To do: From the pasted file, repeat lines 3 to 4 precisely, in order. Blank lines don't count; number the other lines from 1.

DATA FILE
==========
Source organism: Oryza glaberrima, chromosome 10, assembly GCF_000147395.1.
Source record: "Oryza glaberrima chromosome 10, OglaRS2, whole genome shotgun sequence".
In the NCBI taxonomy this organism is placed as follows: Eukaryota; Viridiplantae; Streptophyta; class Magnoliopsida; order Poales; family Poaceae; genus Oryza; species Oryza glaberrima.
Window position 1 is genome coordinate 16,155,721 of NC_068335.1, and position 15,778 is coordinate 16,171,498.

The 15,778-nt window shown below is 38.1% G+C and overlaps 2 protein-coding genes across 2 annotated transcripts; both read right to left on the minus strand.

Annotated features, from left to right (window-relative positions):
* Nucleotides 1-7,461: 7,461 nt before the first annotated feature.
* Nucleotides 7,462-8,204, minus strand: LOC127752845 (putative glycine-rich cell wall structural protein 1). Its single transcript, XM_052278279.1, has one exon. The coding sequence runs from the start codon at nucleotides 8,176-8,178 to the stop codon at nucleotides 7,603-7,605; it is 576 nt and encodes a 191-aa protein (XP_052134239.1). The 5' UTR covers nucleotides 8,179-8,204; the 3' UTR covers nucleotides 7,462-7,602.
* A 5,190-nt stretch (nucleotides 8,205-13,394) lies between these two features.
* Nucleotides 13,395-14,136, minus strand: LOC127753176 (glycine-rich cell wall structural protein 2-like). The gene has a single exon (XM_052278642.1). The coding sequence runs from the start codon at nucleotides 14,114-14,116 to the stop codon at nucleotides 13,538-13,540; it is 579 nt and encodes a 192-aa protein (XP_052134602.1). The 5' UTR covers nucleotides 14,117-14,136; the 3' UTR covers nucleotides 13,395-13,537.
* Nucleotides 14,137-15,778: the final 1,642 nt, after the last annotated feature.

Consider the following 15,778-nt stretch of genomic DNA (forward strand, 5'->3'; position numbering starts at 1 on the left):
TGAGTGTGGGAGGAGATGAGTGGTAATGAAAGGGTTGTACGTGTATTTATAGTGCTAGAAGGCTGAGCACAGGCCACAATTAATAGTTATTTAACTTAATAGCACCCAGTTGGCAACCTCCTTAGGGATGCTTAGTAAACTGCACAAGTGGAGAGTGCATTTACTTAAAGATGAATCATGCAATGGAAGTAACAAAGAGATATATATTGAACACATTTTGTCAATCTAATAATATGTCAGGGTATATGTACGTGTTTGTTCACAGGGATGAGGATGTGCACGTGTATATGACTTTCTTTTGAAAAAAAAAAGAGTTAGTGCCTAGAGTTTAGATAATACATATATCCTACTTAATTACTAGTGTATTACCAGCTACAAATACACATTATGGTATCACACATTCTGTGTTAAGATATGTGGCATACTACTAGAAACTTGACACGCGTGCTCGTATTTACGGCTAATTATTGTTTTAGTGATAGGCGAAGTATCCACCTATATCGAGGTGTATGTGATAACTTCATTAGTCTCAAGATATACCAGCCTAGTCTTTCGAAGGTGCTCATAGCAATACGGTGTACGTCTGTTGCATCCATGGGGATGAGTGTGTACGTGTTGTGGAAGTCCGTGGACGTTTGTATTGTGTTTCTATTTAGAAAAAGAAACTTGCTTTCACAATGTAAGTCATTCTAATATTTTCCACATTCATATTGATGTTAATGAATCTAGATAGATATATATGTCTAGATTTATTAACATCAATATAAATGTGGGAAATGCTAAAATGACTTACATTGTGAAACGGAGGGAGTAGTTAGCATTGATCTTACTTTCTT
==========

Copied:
In the NCBI taxonomy this organism is placed as follows: Eukaryota; Viridiplantae; Streptophyta; class Magnoliopsida; order Poales; family Poaceae; genus Oryza; species Oryza glaberrima.
Window position 1 is genome coordinate 16,155,721 of NC_068335.1, and position 15,778 is coordinate 16,171,498.